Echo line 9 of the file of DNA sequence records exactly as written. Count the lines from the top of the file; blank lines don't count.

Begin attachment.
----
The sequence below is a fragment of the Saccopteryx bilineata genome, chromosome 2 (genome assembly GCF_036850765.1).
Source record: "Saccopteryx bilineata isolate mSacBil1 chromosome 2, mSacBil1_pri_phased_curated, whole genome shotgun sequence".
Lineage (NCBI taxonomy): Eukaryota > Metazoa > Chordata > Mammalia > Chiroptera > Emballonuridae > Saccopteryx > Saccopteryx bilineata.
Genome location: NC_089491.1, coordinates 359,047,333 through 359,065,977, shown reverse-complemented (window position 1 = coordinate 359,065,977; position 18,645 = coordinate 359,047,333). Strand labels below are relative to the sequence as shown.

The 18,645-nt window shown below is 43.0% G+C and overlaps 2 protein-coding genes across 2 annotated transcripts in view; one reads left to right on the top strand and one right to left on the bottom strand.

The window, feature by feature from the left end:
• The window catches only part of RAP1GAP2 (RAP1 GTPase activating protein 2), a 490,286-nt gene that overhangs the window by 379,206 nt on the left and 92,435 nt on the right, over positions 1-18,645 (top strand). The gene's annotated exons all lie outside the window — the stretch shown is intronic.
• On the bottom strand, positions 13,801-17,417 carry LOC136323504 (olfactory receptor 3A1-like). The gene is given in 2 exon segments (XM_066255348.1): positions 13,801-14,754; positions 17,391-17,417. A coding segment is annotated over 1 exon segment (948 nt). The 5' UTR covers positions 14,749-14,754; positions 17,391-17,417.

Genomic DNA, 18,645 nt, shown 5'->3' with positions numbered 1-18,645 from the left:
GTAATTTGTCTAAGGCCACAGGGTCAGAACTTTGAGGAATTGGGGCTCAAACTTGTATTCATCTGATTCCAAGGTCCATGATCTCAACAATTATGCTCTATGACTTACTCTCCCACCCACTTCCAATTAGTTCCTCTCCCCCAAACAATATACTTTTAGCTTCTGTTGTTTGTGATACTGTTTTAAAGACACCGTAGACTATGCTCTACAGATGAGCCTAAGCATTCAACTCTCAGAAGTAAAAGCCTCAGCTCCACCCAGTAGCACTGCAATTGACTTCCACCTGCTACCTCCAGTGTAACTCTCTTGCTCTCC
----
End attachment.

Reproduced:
Genomic DNA, 18,645 nt, shown 5'->3' with positions numbered 1-18,645 from the left: